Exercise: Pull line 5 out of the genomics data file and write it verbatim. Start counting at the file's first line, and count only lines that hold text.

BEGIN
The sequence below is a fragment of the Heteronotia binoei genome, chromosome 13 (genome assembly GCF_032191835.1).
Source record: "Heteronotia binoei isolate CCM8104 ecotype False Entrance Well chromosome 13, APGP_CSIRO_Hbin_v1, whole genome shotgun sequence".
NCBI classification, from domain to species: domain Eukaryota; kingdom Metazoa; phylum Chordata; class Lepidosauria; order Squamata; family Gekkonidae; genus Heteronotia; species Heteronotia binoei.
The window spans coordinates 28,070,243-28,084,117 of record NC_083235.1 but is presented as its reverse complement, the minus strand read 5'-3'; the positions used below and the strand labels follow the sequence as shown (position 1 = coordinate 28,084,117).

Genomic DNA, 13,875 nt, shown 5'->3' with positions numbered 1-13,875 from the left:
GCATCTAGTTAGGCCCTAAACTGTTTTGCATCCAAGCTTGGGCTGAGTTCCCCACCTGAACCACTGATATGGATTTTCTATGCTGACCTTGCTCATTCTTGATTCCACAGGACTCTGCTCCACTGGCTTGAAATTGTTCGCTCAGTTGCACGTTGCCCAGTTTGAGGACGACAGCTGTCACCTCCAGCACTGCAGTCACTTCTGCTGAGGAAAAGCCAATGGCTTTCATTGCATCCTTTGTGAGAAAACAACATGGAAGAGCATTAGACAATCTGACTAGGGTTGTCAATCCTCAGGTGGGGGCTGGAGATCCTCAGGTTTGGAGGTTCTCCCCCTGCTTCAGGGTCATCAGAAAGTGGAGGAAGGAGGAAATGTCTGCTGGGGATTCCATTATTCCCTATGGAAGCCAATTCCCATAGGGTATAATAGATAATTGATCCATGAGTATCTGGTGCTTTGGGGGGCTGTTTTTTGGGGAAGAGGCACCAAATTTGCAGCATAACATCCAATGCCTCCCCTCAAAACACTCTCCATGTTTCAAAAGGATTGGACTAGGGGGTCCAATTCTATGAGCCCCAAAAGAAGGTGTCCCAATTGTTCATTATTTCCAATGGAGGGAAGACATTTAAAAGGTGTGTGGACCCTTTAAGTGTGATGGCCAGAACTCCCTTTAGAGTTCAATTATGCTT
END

Genomic DNA, 13,875 nt, shown 5'->3' with positions numbered 1-13,875 from the left: